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Dell Cloud News: Hyper-V for OpenStack, Public Cloud Partner Program

May 20, 2013 Leave a comment

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Two pieces of important cloud news coming out of Dell (the company I work for) today:The Cloud

  1. Dell to Enable Hyper-V and Windows Server 2012 Support for OpenStack
      
    Dell today announced it will enable Microsoft Windows Server Hyper-V as a viable hypervisor choice for the OpenStack cloud platform. This development, which is the first instance of a leading technology vendor enabling Windows Server Hyper-V hypervisor on OpenStack for private clouds, will give customers additional flexibility and choice to run OpenStack workloads within their existing Windows Server environments.
        
    More info here.
      
  2. Dell to Deliver Public Cloud through Partner Ecosystem
      
    Dell is launching the Dell Cloud Partner Program to deliver public cloud Infrastructure as a Service (IaaS) through an ecosystem of partners. Acting as a single-source supplier, Dell will offer customers a choice of vendors and technology, freedom from lock-in to a single platform or pricing model and a central point of solution integration and control. Sales of Dell’s current in-house multi-tenant public cloud IaaS will be discontinued in the U.S. in favor of best-in-class partner offerings.
      
    More info here.
      

Both of these announcements highlight key tenets for our cloud strategy. 

  • First and foremost, our customers come first when it comes to new products, solutions, and services – they are the most important element in enabling the vendor lanscape understand where the priorities should be.  
      
  • We will continue to collaborate and learn from our customers as we develop products, solutions, and services in the cloud space.  It is part of our DNA – plain and simple.
      
  • Though our tactics evolve, our commitment to enabling our customers with cloud technology remains constant.  Customers are finding success in cloud when partnering with Dell, and we’ll continue to keep that our mission.
       
  • Specifically with OpenStack, our commitment to enabling the innovative cloud technology and community remains as solid as ever.  We have been vocal advocates since Day 1 (something no other hardware solutions vendor can claim), and we have no intentions of slowing down.
      

From the Data Center Solutions (DCS) team, who have built and enabled some of the biggest public clouds in the world, to the Dell Revolutionary Solutions Team, who have been early entrants into the OpenStack and Hadoop spaces, and to Dell’s open source community in Crowbar, we’ve proven our commitment to innovation and customer success.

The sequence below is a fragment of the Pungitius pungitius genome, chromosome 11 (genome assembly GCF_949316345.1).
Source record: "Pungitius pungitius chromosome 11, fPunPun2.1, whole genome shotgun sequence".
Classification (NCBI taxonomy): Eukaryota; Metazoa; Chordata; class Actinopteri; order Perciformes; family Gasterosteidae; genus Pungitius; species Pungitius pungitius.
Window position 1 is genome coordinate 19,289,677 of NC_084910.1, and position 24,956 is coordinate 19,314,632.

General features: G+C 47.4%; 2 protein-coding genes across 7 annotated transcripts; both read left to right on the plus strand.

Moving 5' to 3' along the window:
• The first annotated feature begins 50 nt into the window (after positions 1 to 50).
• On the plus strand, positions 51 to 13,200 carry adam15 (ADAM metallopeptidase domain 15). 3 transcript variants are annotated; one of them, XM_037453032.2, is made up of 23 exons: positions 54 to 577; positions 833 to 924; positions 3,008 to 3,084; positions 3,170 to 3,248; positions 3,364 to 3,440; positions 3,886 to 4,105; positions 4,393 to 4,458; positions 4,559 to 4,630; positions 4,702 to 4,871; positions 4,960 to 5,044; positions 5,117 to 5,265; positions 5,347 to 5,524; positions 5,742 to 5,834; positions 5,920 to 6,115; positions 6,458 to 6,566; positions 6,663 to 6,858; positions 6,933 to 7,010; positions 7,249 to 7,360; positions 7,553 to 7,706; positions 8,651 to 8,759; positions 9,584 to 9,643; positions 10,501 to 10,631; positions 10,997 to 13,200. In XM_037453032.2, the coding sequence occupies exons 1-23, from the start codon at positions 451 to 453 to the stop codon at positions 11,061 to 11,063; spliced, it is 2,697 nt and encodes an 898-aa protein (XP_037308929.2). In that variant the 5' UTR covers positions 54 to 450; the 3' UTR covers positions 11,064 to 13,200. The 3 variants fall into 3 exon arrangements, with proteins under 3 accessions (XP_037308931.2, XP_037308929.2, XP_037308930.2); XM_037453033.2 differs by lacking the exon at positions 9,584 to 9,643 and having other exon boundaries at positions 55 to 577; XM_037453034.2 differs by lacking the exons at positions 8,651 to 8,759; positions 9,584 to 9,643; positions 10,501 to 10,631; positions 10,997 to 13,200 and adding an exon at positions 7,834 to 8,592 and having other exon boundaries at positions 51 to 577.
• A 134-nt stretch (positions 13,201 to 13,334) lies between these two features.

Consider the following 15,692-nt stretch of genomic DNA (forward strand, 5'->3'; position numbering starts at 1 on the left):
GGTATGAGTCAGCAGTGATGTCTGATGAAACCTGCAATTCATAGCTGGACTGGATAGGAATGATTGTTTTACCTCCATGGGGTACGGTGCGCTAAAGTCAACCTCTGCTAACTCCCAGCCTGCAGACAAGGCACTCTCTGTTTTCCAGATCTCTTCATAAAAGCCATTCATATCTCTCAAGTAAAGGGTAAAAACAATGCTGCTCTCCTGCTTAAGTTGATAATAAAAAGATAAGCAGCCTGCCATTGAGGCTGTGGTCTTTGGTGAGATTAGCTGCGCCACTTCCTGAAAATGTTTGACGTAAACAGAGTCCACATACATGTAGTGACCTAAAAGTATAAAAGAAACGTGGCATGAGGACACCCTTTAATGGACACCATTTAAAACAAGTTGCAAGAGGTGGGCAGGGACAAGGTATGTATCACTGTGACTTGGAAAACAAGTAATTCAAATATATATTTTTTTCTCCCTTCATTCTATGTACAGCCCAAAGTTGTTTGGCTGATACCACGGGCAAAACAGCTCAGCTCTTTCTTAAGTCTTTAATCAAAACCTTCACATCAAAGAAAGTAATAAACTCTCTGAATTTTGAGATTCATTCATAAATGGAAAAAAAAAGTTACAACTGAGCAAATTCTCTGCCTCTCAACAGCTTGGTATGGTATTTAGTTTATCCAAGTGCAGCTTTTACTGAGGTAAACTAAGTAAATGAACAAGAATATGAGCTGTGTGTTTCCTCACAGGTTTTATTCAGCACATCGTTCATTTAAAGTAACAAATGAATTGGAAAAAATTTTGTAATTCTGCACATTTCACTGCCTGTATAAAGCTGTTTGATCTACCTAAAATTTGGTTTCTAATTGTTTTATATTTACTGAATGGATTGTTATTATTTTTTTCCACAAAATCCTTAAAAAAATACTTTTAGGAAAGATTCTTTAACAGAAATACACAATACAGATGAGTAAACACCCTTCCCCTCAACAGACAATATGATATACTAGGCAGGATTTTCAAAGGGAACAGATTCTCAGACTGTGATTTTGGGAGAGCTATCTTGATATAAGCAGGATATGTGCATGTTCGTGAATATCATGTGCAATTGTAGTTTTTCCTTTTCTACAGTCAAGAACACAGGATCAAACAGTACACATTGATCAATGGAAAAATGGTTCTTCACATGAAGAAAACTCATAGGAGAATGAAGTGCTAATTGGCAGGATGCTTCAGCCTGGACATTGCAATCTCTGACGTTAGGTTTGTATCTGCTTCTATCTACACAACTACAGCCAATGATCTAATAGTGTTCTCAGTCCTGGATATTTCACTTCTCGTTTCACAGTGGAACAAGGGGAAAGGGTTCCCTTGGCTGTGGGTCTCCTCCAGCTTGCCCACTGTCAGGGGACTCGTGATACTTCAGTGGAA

That is what we are about.

And don’t expect that to ever change.

Until next time,

JBGeorge
@jbgeorge

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OpenStack’s First Year: How a Committed Community Made a Difference

July 23, 2011 Leave a comment

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You know the saying:  “Time flies when you’re having fun.”

This week has been a crazy one, so I didn’t get to chime in on Tuesday with my thoughts on the one year anniversary of OpenStack.

So today, I took some time to think back over the last year, and I realized how far we’ve come as a technology and as a community.  

In addition to the solid OpenStack technology that is being guided by market requirements and pushing the envelope, I believe that the unique set of OpenStack developers, partners, and users has helped get it to where it is. 

Pardon me, while I stroll through memory lane…
  

Design Summits

  • Austin Design Summit (July 13 – 14, 2010) – I’m not sure if we could have called this one a design summit as it was more of a meeting of minds, lots of ideas, and a ton of excitement about this new platform called OpenStack.  Got to hear from both Rackspace and NASA on the code bases, and how this could change the market.  I specifically recall our group of cloud solution attendees from Dell (the company I work for) talking about how much potential this technology had.  (And besides, this meeting was in our home town!)
      
    OpenStack was announced publicly for the first time a few days later on the 19th.  Dell was among a handful of companies who believed in the initiative back then – it was early – and we had to have vision.
      
  • San Antonio Design Summit (Nov 9 – 12, 2010) – This was held at the Weston Centre in San Antonio, and I remember thinking “where did all these people come from???”   We had a lot of international presence there from the UK, France, Japan, and other parts of the world.  It was exciting to think that in just four months, we’d already started going global. I also recall we started talking to the business of OpenStack – licenses, brands, etc, which was a good sign of progress.
      
    Dell did our part as well – Rob Hirschfeld and Greg Althaus, a couple of Dell OpenStack rockstars, each spoke on OpenStack deployment, reference architectures, and operational models. We also contributed gear for the InstallFest later that week, made up of PowerEdge C6100s and C2100s  (I also remember giving quite a few tours of the “server room” to see what Austin release was running on.)  
        
  • Santa Clara Design Summit (Apr 26 – 29, 2011)– Our first design summit on the west coast!  This one is still pretty fresh in my mind, but what blew me away was again, the growth!  The community grew and became more sophisticated.  Those that were learning at the first two design summits were blossoming experts at this design summit, having lived through the evolution of OpenStack.  Though I’m sure it was logistically nuts for the organizers as they greatly exceeded capacity, it was a great indicator that we were on to something special.
      
    The Dell team gave it our all here as well – Rob gave a session on what Dell was doing with OpenStack and Crowbar, and my favorite – daily live demos of Crowbar deploying multi-node OpenStack clouds on bare metal servers! (I’d time our guys – the best time was 29 min minutes for a 6 node OpenStack cloud running on Dell PowerEdge C 6100’s – not too shabby! 
      
    (Anyone remember the Crowbar bunny shirts?)
     

Year One Partners

I just checked the OpenStack.org site, and at THIS MOMENT, there are 91 partners in the community.  (Depending on when you read this, there could / will be more.)